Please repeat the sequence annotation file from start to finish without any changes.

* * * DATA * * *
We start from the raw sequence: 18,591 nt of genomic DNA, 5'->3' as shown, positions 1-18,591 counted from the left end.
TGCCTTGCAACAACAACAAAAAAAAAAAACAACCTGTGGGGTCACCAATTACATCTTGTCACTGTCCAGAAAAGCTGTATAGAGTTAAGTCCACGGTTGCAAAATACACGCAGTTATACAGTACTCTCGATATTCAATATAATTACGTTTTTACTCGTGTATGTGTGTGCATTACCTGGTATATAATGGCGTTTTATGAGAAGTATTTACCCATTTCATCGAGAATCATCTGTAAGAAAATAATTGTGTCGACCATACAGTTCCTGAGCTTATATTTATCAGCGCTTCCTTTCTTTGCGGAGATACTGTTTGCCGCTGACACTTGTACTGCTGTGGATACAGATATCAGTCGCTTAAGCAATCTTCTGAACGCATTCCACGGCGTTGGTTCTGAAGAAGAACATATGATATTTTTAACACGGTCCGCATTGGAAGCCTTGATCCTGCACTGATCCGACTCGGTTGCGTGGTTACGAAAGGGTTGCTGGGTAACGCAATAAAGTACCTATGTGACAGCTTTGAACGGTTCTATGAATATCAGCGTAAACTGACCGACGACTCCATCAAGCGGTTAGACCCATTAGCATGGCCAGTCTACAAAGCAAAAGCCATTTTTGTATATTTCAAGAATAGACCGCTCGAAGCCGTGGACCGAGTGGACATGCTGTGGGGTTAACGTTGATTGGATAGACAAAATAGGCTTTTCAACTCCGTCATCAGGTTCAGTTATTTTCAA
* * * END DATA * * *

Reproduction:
We start from the raw sequence: 18,591 nt of genomic DNA, 5'->3' as shown, positions 1-18,591 counted from the left end.
TGCCTTGCAACAACAACAAAAAAAAAAAACAACCTGTGGGGTCACCAATTACATCTTGTCACTGTCCAGAAAAGCTGTATAGAGTTAAGTCCACGGTTGCAAAATACACGCAGTTATACAGTACTCTCGATATTCAATATAATTACGTTTTTACTCGTGTATGTGTGTGCATTACCTGGTATATAATGGCGTTTTATGAGAAGTATTTACCCATTTCATCGAGAATCATCTGTAAGAAAATAATTGTGTCGACCATACAGTTCCTGAGCTTATATTTATCAGCGCTTCCTTTCTTTGCGGAGATACTGTTTGCCGCTGACACTTGTACTGCTGTGGATACAGATATCAGTCGCTTAAGCAATCTTCTGAACGCATTCCACGGCGTTGGTTCTGAAGAAGAACATATGATATTTTTAACACGGTCCGCATTGGAAGCCTTGATCCTGCACTGATCCGACTCGGTTGCGTGGTTACGAAAGGGTTGCTGGGTAACGCAATAAAGTACCTATGTGACAGCTTTGAACGGTTCTATGAATATCAGCGTAAACTGACCGACGACTCCATCAAGCGGTTAGACCCATTAGCATGGCCAGTCTACAAAGCAAAAGCCATTTTTGTATATTTCAAGAATAGACCGCTCGAAGCCGTGGACCGAGTGGACATGCTGTGGGGTTAACGTTGATTGGATAGACAAAATAGGCTTTTCAACTCCGTCATCAGGTTCAGTTATTTTCAA